“We applaud President Biden for his courage and leadership in setting this process in motion, and we thank the due diligence of the DOJ and HHS in carrying out this process and coming to a decision based soundly in science that we hope to see swiftly finalized, opening up the doors for further important medical research and alleviating the insurmountable tax burden imposed under 280E,” she said.

“This is critical for state legal cannabis businesses to be treated with fairness and to have the resources needed to reinvest in their workforce and community – and to survive the threat the illicit market poses to the regulated market and public safety. But we know our work does not stop here, particularly when it comes to righting the wrongs of the War on Drugs. While we celebrate progress today with this historic news, we remain committed to continuing the conversations with our federal partners to enact additional cannabis reforms that are long overdue–starting with getting SAFE Banking passed this year and ultimately ending the harmful and misguided policy of federal prohibition.”

American Trade Association for Cannabis and Hemp (ATACH)

“In proposing to move cannabis down from Schedule I to Schedule III–a federal ranking signifying the abuse potential of a drug–the DEA will reverse decades of failed drug policies which have devastated countless lives,” ATACH President Michael Bronstein said.

“Cannabis is not the same as heroin, fentanyl or opium, which are Schedule I drugs,” he said. “Today the federal government recognizes the medical use of cannabis, its low potential for abuse, and takes a science-based approach to public health.”

Iraq and Afghanistan Veterans of America

Industry Stakeholders


“Today’s decision by the DEA to reschedule cannabis to Schedule III is one of the most monumental developments that cannabis has seen in years and is a crucial step in undoing the harms caused by the failed and discriminatory War on Drugs,” Curaleaf CEO Matt Darin said. “We are thankful to President Biden and his Administration for helping to push this process forward. This ruling reflects evolving attitudes towards the plant, recognizing its well-documented therapeutic value and medicinal applications.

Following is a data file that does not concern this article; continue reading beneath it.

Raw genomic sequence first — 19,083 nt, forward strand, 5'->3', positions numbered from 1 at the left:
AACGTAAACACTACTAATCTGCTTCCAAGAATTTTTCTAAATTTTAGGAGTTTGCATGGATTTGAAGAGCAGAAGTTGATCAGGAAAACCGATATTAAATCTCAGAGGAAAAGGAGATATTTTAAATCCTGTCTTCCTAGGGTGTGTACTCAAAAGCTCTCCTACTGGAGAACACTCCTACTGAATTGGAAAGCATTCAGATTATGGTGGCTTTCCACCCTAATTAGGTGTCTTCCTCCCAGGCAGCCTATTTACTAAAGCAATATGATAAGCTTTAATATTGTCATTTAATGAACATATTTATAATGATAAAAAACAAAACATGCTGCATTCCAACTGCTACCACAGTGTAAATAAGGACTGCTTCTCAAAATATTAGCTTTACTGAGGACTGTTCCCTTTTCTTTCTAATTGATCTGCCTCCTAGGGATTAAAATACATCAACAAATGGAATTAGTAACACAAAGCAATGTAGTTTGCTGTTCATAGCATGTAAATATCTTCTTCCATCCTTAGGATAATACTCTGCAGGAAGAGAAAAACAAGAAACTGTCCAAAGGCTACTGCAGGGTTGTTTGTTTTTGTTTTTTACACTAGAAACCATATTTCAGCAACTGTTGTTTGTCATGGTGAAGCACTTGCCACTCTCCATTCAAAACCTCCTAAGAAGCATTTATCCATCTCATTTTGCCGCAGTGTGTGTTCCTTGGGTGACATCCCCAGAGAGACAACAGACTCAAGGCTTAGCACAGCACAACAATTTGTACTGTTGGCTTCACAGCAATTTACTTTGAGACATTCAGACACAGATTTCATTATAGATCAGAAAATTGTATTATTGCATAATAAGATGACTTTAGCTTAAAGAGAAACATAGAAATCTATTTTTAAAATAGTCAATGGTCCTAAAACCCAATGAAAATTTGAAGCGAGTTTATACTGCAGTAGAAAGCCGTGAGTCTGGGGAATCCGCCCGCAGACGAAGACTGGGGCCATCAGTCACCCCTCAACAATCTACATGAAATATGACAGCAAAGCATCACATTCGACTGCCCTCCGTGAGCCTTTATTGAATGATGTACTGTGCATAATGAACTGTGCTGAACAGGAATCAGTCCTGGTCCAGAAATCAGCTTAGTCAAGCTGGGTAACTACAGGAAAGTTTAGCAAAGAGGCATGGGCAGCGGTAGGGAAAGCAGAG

“It’s very clear that the country is ready for this step, given that 92 percent of Americans are now in support of legalization in some form,” he said. “As the cannabis industry undergoes regulatory transformations, Curaleaf remains committed to collaborating with regulatory authorities, industry members, and the broader community to ensure the responsible and sustainable growth of the cannabis sector. The future for the cannabis industry is real and we look forward to seeing what 2024 has in store.”

Acreage Holdings

“Acreage strongly applauds the DEA’s decision to reclassify cannabis as a Schedule III substance under the Controlled Substances Act,” Dennis Curran, CEO of Acreage Holdings, said. “For far too long, restrictive policies have stifled the scientific examination of the plant’s many healing capabilities.”